Teach yourself Babylonian, and teach the Ashes to the Ashes

A couple of weeks ago, a listener to the podcast asked whether I’d ever featured the Isleños,  the Canary Island Spanish of Louisiana. The answer then was no —  but now it is yes.  It comes from the Big Show and reporter Bruce Wallace.

The piece explores the Isleños — fishermen descendents of  Canary Island immigrants — and their “lost songs”: songs dating back decades, and perhaps longer in some cases, sung in the décima form of 16th century Spain. Hurricane Katrina and the BP oil spill have played havoc with the Isleños’ lives:  many were evacuated in the wake of Katrina, and then their fishing waters were polluted by the spill.

There are more songs here, as well as a story told by an Isleño about exterminating bugs.

Next in the pod, an interview with Mr Ancient Babylonian, Martin Worthington. Worthington, of Cambridge University, has assembled an audio archive of Babylonian poems. He’s also written a Teach Yourself book on Babylonian.  Splendidly useless, Babylonian. Won’t get anyone into business school.

We also have a conversation with a Squamish Nation chief on the original name for Stanley Park in Vancouver. The Squamish are campaigning for the park to be re-named Xwayxway. Not going to happen any time soon.

Finally, the Ashes: a story of cricket, Twitter, and babysitting. This is how a 22-year nanny from Massachusetts nicknamed The Ashes came to attract a Twitter following of thousands of cricket fans — cricket’s fiercest rivalry, Australia vs. England is known as The Ashes. The woman, Ashley Kerekes, ended up being flown to Australia on an all-expenses-paid vacation. She went to matches, learned the rules of cricket and met the stars (and the Aussie prime minister).  You can read the highlights of her Twitter feed here.

Listen in iTunes or here.

Photos:  Los Isleños Festival, St Bernard Parish, Louisiana (Alysha Jordan/Flickr); Peter Graham (Stanley Park/Wikipedia).


Filed under Uncategorized

3 responses to “Teach yourself Babylonian, and teach the Ashes to the Ashes

  1. Michelle Nezam

    Hello! My name is Michelle Nezam I’m a student in Northern Virginia Community College this respond is for m intercultural communications class that it very delightful and you learn a lot from the class. It opens up a new way of thinking to people from different cultures. Teaching yourself Ancient Babylonian podcast had caught my attention because it was “teaching yourself” a language that has not been spoken in 2,000 years, Babylonian. Professor Worthington seemed to make it look like learning Babylonian was just as simple has picking up another language like German or Spanish. He made the language seem simple and interesting. Making a book and a website that can be located easily to learn an ancient language that has been dead for now 2,000 years. I love learning different languages and do speak 3 languages fluently, so learning a language myself seems very interesting and insightful. They should keep this part of human history more ALIVE!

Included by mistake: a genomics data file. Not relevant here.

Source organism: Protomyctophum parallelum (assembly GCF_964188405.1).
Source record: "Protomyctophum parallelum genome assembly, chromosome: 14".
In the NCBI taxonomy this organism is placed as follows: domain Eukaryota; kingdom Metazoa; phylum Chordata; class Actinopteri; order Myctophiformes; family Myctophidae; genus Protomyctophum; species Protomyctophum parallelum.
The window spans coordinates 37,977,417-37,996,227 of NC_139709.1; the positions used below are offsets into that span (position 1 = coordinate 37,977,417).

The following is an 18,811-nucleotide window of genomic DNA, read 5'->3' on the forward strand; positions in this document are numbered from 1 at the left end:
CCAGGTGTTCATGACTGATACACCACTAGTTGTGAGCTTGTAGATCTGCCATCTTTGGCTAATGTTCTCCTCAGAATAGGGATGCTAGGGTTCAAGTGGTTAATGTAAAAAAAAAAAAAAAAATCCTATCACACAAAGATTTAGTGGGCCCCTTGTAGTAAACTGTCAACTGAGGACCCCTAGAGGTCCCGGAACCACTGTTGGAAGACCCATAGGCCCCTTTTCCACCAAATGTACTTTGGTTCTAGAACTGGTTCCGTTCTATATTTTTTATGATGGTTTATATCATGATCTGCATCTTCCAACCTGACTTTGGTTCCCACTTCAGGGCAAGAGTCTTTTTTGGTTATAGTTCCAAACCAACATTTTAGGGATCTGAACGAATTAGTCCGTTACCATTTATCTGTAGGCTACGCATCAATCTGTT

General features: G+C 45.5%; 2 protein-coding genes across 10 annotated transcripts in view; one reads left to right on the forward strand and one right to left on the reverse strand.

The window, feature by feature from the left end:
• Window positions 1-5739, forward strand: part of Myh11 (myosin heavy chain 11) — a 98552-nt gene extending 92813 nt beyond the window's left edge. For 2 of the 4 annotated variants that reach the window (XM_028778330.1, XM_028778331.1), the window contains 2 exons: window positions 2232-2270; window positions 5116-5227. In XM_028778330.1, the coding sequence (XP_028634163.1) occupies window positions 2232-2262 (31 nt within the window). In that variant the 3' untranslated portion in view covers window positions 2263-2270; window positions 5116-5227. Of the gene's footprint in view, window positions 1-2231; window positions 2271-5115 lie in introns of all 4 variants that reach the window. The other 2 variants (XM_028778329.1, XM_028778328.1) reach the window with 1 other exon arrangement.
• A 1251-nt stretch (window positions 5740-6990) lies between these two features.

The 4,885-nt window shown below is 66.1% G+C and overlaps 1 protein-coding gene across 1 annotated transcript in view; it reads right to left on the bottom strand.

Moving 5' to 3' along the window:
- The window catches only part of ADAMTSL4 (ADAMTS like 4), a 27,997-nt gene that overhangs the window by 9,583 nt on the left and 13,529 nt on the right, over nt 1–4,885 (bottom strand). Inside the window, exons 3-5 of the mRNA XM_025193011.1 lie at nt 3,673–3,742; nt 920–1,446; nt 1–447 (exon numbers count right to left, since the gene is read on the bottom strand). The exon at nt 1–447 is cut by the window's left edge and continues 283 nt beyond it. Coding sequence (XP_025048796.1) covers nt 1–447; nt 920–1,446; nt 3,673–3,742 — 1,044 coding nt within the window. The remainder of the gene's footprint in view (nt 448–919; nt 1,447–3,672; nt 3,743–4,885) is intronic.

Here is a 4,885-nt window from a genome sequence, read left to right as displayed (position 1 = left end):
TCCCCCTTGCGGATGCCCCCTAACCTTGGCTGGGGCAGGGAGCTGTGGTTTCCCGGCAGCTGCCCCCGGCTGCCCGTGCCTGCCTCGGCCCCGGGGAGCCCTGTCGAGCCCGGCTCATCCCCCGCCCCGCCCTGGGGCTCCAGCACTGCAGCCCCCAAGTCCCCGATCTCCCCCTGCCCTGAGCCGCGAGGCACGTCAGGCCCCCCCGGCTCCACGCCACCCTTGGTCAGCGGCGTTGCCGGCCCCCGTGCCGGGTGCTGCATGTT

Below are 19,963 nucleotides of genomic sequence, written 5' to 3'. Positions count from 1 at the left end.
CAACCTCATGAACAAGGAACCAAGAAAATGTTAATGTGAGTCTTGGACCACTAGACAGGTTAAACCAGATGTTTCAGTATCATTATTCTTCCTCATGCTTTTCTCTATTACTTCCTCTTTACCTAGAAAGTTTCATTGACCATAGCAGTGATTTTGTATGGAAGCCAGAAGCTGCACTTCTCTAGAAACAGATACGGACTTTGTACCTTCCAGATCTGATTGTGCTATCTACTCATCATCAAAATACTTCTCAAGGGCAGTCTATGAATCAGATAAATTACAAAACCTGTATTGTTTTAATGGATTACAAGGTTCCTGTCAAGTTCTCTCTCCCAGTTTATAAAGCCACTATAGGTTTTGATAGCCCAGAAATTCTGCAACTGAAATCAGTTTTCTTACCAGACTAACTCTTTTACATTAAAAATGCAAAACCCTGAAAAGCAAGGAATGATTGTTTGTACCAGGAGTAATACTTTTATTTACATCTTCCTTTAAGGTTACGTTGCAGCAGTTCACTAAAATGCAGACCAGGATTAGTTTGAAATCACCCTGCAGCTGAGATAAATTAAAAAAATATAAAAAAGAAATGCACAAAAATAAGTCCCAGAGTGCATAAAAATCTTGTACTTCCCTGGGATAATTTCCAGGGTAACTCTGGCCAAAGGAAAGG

I’ve been to Canada a lot because I have a lot of family, but I have not been Vancouver. Thought I have heard a lot about the city and would love it visit! Standly Park seems like it has a lot of history behind it. They should make the park into a historic site about the Squamish and re-name the park or at least have a plague regarding they history behind it. The Squamish should be more recognized, they might even get more visitors.
    “The Ashes” twitter named seemed so eye catching due to the fact that in my culture my parents and the men in my family keep up with criket games. So this particular podcast was relevant to me! It’s interesting to see that in other countries they are having twitter fans, Even though they seemed not to get the right twitter account because it was someone who knew nothing about the game. Yet still very funny!

  2. Pingback: Book Review and Giveaway: Ashes to Water by Irene Ziegler - Man of la Book

  3. Jonathan

    It is devastating what the people in the Isleños area have faced over the years. First with Hurricane Katrina, one of the biggest hurricanes to ever hit the gulf, and also just recently the BP oil spill which affected so many who live not only in louisiana but the whole gulf region. Many who lived in the Isleños area were displaced from their homes, which is a terrible feeling im sure.
    The oil spill was also another disaster that ravaged the gulf area, causing a lot of problems ruining the tourist attractions along the coast and impacting the fishing industry which many people making a living out of down there. i believe the people when they sing their “lost songs” is a way of keeping their spirits up in a time of crisis.
    That was a very interesting pod cast, i feel like i can almost compare the babylonian language to the latin language. Both are considered dead languages but yet there is still a handful who study and teach both languages.
    The ashes twitter is very amusing. I myself am a vivid twitter users so i can relate, also recently the cricket world cup was just going on a few weeks ago so it is quite ironic that i stumbled upon this blog post. Ashley got unbelievably lucky with her whole situation. I never watched cricket before but during the world cup i did tune in and it was a very fun and exciting game to watch, im sure Ashley had the time of her life.

Leave a Reply

Fill in your details below or click an icon to log in:

WordPress.com Logo

You are commenting using your WordPress.com account. Log Out /  Change )

Google photo

You are commenting using your Google account. Log Out /  Change )

Twitter picture

You are commenting using your Twitter account. Log Out /  Change )

Facebook photo

You are commenting using your Facebook account. Log Out /  Change )

Connecting to %s